Under the Arches. Any visit to the more accessible parts of Arches National Park is a highly multicultural experience. When we were at the double arch, it was full of German, French, and Tamil people. I would say that in Arches only around 30% of the tourists you see are Americans. If anything, the area seems to be better known by Europeans than it is by Americans. Nothing against the Europeans (and, incidentally, Dravidians), but it seems rather a shame that Americans aren't more interested in their own back yard. Another thing which I saw this year (this is my third visit to the area), were huge tour buses full of Chinese tourists, a sign of changing times.
This is looking through the opening at the far side of the Double Arch, across the formations that make up the side of what is known as Elephant Butte.
A close to the wall arch. Apparently a majority of the arches in the park are like this one, in that, in order to actually see the arch at all, you'd have to put your head right up against the rock wall. This picture was taken right around noon, and at any other time of day it's unlikely that I would have noticed that there was an arch there at all.
Turret Arch. This view is due west. There is a Hindi movie called Pukar with Madhuri Dixit and Anil Kapoor where Anil Kapoor goes and dances around this arch, seemingly without the National Park service's approval, as it's not mentioned in the official list of films shot there...it's a pretty good movie though. Here much of the arch appears to have worn through the Carmel Formation. There's another, circular opening to the left of the main Arch, though this photo isn't quite at the right angle to see it.
South Window Arch, with a little person placed perfectly for scale. Again, you can easily make out the demacation between the Carmel formation and the Entrada Sandstone, as here the Carmel Formation borders the lower edge of the opening, while the smoother Entrada Sandstone makes up the top. It appears as though with many of the arches, they actually begin to form at the seam between the two layers.
One of the more famous Arches in the Park, Landscape Arch, which, at 290 feet across, is considered by some the longest natural arch in the world. This is further north from the area around the Double Arch, in the Devil's Garden area. As best as I understand it, the geological explanation for why Arches is so full of arches is as follows: The whole area is underlain by a huge salt deposit, laid down when what would become the Colorado Plateau was covered by salt water seas. After the salts were deposited, a sequence of other sedimentary layers were laid down over the sea salt. Salt, when placed under high pressure, is sort of plastic, so over time as the rock layers above became heavier and heavier, the salt shifted underneath them, sinking in places and rising in others, the process of which caused fractures to develop in the overlaying rock. Over time, due to water erosion, the fractures widened, creating huge parallel lines of narrow Entrada Sandstone fins. Once these fins had developed, the action of small amounts of water ice expanding and contracting on the surfaces of the rock wore then down further, in places boring holes all the way through the fins, therefore creating a natural arch....at least, that's what they say...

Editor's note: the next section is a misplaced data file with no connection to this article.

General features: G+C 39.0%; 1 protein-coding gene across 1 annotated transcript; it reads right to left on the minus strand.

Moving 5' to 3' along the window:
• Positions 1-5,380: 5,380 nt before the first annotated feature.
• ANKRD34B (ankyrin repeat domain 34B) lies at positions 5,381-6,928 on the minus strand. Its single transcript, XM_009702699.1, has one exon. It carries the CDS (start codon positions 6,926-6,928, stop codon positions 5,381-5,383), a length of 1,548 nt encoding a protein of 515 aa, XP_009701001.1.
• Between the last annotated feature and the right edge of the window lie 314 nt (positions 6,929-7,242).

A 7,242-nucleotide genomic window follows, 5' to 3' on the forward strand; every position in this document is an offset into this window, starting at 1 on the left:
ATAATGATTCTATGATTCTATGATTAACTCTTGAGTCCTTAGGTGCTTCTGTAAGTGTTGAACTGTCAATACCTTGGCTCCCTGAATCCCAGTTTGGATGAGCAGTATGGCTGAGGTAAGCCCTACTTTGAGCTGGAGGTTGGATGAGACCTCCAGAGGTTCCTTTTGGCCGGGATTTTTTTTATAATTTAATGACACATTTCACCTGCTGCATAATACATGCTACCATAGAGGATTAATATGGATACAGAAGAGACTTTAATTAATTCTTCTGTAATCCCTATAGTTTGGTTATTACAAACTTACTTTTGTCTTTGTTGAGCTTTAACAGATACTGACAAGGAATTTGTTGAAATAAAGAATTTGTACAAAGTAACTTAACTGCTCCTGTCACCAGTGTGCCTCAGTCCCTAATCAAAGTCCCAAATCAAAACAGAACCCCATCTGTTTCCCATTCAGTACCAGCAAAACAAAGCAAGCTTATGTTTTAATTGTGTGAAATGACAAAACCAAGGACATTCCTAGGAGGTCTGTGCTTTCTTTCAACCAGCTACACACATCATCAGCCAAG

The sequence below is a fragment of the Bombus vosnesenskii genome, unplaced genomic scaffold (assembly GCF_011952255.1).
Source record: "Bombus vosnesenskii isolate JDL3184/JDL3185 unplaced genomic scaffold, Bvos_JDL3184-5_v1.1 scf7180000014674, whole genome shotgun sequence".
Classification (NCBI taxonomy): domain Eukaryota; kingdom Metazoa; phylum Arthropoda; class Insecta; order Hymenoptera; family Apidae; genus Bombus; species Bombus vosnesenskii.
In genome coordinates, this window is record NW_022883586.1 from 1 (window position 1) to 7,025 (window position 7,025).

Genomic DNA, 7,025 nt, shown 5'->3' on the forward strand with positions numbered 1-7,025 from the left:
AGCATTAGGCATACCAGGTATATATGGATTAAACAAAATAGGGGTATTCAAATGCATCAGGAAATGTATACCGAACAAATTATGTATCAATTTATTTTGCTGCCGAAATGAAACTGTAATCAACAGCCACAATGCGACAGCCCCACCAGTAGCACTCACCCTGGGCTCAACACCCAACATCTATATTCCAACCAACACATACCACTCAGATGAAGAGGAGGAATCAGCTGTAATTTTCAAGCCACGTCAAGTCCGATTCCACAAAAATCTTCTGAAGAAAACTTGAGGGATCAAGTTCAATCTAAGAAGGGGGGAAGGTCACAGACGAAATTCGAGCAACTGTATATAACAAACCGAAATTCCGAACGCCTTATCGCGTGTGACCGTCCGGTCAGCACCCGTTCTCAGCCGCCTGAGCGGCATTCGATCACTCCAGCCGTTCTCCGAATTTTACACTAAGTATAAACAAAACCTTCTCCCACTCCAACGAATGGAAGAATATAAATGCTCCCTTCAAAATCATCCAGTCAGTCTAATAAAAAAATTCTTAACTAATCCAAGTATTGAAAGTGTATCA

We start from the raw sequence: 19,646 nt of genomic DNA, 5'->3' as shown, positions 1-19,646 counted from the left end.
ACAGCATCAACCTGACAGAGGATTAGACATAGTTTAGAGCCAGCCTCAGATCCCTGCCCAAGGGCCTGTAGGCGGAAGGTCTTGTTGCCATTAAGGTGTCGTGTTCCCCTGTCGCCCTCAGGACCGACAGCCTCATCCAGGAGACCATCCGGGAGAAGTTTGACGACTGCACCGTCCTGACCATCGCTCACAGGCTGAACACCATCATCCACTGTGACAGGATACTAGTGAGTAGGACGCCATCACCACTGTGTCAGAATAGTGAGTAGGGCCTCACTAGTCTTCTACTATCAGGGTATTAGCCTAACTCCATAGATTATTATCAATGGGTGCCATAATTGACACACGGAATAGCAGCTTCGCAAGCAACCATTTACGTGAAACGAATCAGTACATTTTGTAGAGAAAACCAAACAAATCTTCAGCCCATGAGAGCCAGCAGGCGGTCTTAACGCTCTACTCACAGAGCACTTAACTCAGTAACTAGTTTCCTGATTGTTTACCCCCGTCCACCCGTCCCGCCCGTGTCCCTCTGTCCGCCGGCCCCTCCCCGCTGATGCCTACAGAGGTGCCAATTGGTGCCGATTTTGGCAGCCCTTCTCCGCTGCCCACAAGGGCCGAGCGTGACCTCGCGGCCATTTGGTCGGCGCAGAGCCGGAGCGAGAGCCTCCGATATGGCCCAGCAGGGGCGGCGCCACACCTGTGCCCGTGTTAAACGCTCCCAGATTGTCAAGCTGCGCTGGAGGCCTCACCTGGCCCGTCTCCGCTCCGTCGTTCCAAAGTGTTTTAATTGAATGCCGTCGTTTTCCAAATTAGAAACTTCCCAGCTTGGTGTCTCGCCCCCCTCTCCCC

Looking directly up at the thinnest point of the span of Landscape Arch, which is here no more than six feet across. It doesn't seem that the Landscape Arch will be with us much longer, as in the early nineties large sections of the span fell off, prompting the National Park Service to close the small loop trail that led under it. However, there are some who speculate that, since the pieces that fell off were not integral to the structure as a whole, losing the weight of the extra chunks may have in fact strengthened the Arch. When we visited in 2007 me and my family climbed up onto an arch called Wall Arch, which was in the same part of the park. The next year, the arch collapsed. One of the things one notices in the Colorado Plateau region is how impermanent all the features of the land are. Everything is in the process of being destroyed.
My brother with his Camelback, standing in Frame Arch, on the way to the most famous of all the arches in Arches National Park, the Delicate Arch. Frame Arch is so named because when you look through it you see the Delicate Arch, which is located on the edge of a basin on the other side.
Delicate Arch framing Mt. Tukuhnikivats (12,482 ft.) , of the La-Sal Mountains. The Delicate Arch is probably the most famous natural arch in the world, and in the running for the most famous rock formation as well. Among other things, a picture of it features on the Utah license plate. That being the case, it's a good thing that the National Park Service did not apply one of the various local cowboy monikers for the feature as its official designation, which included: "The Chaps," "The Old Women's Bloomers," and "The Schoolmarms Bloomers." I prefer "Big Pants Arch" myself.